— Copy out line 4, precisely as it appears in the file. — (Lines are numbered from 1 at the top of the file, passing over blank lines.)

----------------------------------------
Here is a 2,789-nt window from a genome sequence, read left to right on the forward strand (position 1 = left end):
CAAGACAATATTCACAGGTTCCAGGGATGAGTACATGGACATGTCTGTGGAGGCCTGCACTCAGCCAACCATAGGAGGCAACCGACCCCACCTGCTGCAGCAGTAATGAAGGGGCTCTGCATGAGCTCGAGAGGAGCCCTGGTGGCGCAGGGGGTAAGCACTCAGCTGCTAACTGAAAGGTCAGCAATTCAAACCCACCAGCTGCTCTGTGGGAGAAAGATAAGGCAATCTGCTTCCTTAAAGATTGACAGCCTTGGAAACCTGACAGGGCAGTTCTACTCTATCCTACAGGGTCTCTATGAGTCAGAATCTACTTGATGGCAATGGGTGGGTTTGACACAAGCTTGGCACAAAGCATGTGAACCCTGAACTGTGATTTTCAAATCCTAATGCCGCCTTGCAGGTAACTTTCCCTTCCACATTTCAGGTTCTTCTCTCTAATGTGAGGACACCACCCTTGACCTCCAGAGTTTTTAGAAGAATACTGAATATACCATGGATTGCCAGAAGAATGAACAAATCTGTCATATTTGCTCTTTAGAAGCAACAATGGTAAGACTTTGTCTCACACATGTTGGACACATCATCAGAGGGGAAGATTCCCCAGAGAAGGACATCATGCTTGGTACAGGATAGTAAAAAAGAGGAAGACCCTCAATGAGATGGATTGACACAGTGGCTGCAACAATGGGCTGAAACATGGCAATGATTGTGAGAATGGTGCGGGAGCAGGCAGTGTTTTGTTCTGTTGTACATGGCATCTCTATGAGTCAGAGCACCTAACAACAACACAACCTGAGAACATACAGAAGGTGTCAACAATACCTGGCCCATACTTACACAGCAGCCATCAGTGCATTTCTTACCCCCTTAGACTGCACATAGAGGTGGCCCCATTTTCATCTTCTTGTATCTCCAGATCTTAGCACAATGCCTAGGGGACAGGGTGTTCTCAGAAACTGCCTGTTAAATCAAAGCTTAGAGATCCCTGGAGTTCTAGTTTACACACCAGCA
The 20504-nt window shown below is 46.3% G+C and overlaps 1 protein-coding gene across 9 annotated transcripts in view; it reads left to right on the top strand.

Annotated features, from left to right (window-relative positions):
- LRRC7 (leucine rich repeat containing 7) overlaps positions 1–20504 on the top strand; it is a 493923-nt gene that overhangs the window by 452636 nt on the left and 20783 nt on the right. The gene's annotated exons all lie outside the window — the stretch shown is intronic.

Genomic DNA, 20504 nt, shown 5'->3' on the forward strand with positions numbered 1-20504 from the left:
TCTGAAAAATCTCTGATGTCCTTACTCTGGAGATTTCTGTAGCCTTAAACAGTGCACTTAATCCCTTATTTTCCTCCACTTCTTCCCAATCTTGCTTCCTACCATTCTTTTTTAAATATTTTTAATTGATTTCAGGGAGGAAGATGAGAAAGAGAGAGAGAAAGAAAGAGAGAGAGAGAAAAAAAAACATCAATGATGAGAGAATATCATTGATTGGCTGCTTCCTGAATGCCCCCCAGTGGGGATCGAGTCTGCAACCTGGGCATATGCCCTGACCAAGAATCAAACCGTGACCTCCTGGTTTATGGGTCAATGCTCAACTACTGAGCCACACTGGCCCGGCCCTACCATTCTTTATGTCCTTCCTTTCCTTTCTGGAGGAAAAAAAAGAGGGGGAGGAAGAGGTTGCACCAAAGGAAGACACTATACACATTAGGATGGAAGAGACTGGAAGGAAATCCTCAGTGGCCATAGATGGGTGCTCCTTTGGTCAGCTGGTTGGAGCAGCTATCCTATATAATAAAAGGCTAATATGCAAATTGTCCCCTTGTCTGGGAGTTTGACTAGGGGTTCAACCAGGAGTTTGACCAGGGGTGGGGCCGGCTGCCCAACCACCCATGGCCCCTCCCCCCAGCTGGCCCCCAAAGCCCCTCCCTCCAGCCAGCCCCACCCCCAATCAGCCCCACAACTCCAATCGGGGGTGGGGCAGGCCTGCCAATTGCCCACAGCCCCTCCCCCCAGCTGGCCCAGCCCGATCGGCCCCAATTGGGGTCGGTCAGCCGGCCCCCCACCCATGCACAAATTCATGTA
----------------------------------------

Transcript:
Annotated features, from left to right (window-relative positions):